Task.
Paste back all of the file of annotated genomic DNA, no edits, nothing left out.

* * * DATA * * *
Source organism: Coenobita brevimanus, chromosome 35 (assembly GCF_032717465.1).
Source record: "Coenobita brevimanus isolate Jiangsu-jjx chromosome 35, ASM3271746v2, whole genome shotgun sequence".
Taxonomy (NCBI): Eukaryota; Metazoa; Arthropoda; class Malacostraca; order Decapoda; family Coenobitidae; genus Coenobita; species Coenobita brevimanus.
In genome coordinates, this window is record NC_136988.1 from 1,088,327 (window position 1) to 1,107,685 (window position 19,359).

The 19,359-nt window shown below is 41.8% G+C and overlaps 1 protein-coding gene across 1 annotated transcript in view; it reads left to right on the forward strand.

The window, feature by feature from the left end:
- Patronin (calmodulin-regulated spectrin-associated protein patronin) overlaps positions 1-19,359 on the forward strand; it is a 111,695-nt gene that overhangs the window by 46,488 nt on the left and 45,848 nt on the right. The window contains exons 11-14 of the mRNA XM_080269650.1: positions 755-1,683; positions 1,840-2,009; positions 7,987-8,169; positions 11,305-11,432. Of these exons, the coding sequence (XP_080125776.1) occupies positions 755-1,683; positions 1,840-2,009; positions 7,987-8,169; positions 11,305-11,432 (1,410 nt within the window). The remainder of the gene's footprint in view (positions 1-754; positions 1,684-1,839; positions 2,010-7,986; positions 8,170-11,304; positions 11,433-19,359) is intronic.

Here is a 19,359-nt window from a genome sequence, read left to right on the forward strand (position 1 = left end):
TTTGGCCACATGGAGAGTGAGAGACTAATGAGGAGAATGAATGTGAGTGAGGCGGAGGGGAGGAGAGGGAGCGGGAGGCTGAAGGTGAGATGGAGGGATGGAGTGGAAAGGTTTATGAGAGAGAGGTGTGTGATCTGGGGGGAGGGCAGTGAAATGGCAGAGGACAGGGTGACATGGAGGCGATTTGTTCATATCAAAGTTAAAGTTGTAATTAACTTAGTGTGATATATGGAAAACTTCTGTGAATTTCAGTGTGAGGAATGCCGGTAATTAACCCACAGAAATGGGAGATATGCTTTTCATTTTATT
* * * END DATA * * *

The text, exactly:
Source organism: Coenobita brevimanus, chromosome 35 (assembly GCF_032717465.1).
Source record: "Coenobita brevimanus isolate Jiangsu-jjx chromosome 35, ASM3271746v2, whole genome shotgun sequence".
Taxonomy (NCBI): Eukaryota; Metazoa; Arthropoda; class Malacostraca; order Decapoda; family Coenobitidae; genus Coenobita; species Coenobita brevimanus.
In genome coordinates, this window is record NC_136988.1 from 1,088,327 (window position 1) to 1,107,685 (window position 19,359).

The 19,359-nt window shown below is 41.8% G+C and overlaps 1 protein-coding gene across 1 annotated transcript in view; it reads left to right on the forward strand.

The window, feature by feature from the left end:
- Patronin (calmodulin-regulated spectrin-associated protein patronin) overlaps positions 1-19,359 on the forward strand; it is a 111,695-nt gene that overhangs the window by 46,488 nt on the left and 45,848 nt on the right. The window contains exons 11-14 of the mRNA XM_080269650.1: positions 755-1,683; positions 1,840-2,009; positions 7,987-8,169; positions 11,305-11,432. Of these exons, the coding sequence (XP_080125776.1) occupies positions 755-1,683; positions 1,840-2,009; positions 7,987-8,169; positions 11,305-11,432 (1,410 nt within the window). The remainder of the gene's footprint in view (positions 1-754; positions 1,684-1,839; positions 2,010-7,986; positions 8,170-11,304; positions 11,433-19,359) is intronic.

Here is a 19,359-nt window from a genome sequence, read left to right on the forward strand (position 1 = left end):
TTTGGCCACATGGAGAGTGAGAGACTAATGAGGAGAATGAATGTGAGTGAGGCGGAGGGGAGGAGAGGGAGCGGGAGGCTGAAGGTGAGATGGAGGGATGGAGTGGAAAGGTTTATGAGAGAGAGGTGTGTGATCTGGGGGGAGGGCAGTGAAATGGCAGAGGACAGGGTGACATGGAGGCGATTTGTTCATATCAAAGTTAAAGTTGTAATTAACTTAGTGTGATATATGGAAAACTTCTGTGAATTTCAGTGTGAGGAATGCCGGTAATTAACCCACAGAAATGGGAGATATGCTTTTCATTTTATT